Samsung Electronics has withdrawn its requests to ban Apple products in several European countries, citing its wish to "protect consumer choice."
The Korean smartphone maker will drop its requests in Germany, the U.K., France, Italy and the Netherlands, according to the Verge, which got a statement from the company earlier today.
Foss Patents legal consultant Florian Mueller noted that Samsung never actually mentioned lawsuit in the statement, and that the company is still suing for compensation. Samsung has confirmed that it is still pursuing compensation.
Samsung had alleged that Apple had violated the use of its patents, which are considered essential to wireless technology. Apple contended that Samsung didn't license the patents out fairly, which the company is supposed to do under the principle of FRAND -- that is, on a fair, reasonable, and non-discriminatory basis.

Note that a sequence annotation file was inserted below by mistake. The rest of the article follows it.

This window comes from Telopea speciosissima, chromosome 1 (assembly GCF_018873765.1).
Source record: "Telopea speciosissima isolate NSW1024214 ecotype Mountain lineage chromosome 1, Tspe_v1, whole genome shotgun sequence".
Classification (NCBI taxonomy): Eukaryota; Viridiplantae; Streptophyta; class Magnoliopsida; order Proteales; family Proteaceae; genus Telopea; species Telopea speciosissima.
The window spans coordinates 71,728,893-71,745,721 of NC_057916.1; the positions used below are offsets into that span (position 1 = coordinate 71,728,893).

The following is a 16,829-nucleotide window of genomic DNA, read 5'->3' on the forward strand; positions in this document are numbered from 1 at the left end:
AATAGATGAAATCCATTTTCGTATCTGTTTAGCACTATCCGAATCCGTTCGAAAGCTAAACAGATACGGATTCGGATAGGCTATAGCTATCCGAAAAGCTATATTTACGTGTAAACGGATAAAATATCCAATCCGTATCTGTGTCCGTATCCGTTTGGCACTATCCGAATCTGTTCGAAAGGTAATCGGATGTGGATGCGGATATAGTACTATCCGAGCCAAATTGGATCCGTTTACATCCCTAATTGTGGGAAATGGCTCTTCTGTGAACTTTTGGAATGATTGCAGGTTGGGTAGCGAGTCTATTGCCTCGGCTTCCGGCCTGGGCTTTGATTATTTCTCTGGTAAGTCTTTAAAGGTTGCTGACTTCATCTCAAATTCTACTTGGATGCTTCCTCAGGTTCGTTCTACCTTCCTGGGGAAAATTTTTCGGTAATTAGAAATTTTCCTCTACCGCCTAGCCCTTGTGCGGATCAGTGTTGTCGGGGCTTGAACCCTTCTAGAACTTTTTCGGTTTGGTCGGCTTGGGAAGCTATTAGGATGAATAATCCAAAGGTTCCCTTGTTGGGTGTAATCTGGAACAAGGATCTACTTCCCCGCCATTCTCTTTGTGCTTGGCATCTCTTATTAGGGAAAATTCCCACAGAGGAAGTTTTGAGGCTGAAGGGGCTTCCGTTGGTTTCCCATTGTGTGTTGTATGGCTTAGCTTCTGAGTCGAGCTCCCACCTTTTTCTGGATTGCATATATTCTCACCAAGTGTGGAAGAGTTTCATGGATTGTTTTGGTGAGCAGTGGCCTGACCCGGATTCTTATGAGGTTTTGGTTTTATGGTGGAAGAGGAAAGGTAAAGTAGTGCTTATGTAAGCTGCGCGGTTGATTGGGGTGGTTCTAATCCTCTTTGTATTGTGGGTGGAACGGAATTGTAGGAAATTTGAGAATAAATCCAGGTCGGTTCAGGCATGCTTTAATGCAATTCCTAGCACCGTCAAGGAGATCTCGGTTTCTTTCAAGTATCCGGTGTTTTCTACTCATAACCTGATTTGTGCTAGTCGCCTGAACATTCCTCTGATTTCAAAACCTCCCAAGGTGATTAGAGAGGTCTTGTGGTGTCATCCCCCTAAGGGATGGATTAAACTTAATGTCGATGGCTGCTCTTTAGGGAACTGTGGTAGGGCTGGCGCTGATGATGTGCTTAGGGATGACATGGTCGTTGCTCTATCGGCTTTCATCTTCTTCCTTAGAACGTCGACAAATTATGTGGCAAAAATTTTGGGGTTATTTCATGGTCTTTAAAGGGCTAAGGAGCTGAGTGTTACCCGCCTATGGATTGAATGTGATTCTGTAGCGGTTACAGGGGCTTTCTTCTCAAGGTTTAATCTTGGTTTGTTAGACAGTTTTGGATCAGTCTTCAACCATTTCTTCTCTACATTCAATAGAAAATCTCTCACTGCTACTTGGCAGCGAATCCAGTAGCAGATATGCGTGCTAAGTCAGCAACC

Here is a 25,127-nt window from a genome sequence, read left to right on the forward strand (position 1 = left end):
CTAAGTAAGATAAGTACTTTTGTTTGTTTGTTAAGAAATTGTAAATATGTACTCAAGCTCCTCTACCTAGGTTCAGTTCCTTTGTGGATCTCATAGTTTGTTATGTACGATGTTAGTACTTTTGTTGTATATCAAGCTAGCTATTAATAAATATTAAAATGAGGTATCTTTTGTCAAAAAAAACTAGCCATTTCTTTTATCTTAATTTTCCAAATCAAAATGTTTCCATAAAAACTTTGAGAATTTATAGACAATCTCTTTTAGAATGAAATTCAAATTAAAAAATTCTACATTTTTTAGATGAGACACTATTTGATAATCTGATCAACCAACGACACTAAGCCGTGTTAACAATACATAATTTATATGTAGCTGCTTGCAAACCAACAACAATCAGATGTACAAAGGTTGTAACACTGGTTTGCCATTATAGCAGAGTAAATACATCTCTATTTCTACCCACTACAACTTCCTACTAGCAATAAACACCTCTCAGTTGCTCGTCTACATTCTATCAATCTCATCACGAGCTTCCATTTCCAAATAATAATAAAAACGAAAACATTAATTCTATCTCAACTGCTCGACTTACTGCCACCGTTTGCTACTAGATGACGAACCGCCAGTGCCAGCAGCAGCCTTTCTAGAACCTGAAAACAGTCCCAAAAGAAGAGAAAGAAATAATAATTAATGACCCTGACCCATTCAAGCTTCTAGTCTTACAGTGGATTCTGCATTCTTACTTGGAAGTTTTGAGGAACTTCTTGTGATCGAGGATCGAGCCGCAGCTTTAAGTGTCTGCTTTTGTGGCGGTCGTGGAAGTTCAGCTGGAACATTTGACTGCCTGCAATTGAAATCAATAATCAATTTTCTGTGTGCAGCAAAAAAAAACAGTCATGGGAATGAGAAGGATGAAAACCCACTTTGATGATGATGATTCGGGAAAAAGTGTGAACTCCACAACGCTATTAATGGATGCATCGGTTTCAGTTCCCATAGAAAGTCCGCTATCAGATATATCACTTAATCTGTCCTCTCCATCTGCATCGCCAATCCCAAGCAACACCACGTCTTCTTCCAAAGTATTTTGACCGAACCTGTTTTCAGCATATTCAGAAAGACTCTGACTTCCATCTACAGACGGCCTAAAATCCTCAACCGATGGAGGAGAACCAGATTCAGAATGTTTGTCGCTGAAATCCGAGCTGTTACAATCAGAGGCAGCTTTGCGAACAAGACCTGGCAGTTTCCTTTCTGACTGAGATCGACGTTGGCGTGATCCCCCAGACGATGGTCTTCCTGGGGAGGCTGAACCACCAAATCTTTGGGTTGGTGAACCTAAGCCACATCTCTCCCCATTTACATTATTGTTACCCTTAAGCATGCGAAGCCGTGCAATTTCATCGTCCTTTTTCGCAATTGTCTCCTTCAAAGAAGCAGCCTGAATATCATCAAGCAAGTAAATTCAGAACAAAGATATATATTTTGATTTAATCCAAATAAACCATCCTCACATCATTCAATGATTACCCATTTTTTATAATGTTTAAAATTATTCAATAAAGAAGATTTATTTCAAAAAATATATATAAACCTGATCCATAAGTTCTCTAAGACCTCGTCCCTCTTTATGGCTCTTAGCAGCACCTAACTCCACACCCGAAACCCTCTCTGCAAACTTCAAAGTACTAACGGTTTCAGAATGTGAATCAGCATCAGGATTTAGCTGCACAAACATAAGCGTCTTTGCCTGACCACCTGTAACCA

The European Commission was looking into whether Samsung had broken European Union laws in regards to how it licenses its essential patents, which are patents that the industry has agreed are necessary to build even basic products.
Samsung said it was better to compete in the marketplace than in the courtroom, and said it would withdraw its requests for an injunction on Apple's products.
The lawsuits are part of a bigger battle between Apple and Samsung over intellectual property. The companies have sued each other in various courts around the world, with mixed results. Apple, notably, has won a significant case in the U.S., although another unrelated case is still set to be heard in 2014.
Here's Samsung's full statement:
Samsung remains committed to licensing our technologies on fair, reasonable and non-discriminatory terms, and we strongly believe it is better when companies compete fairly in the marketplace, rather than in court. In this spirit, Samsung has decided to withdraw our injunction requests against Apple on the basis of our standard essential patents pending in European courts, in the interest of protecting consumer choice.
CNET has contacted Apple comment, and we'll update the story when the company responds.
Updated at 5:53 a.m. and 6:13 a.m. PT: to change the headline to reflect Samsung's withdrawal of its injunction request, add a comment from a legal consultant, and add Samsung's full statement.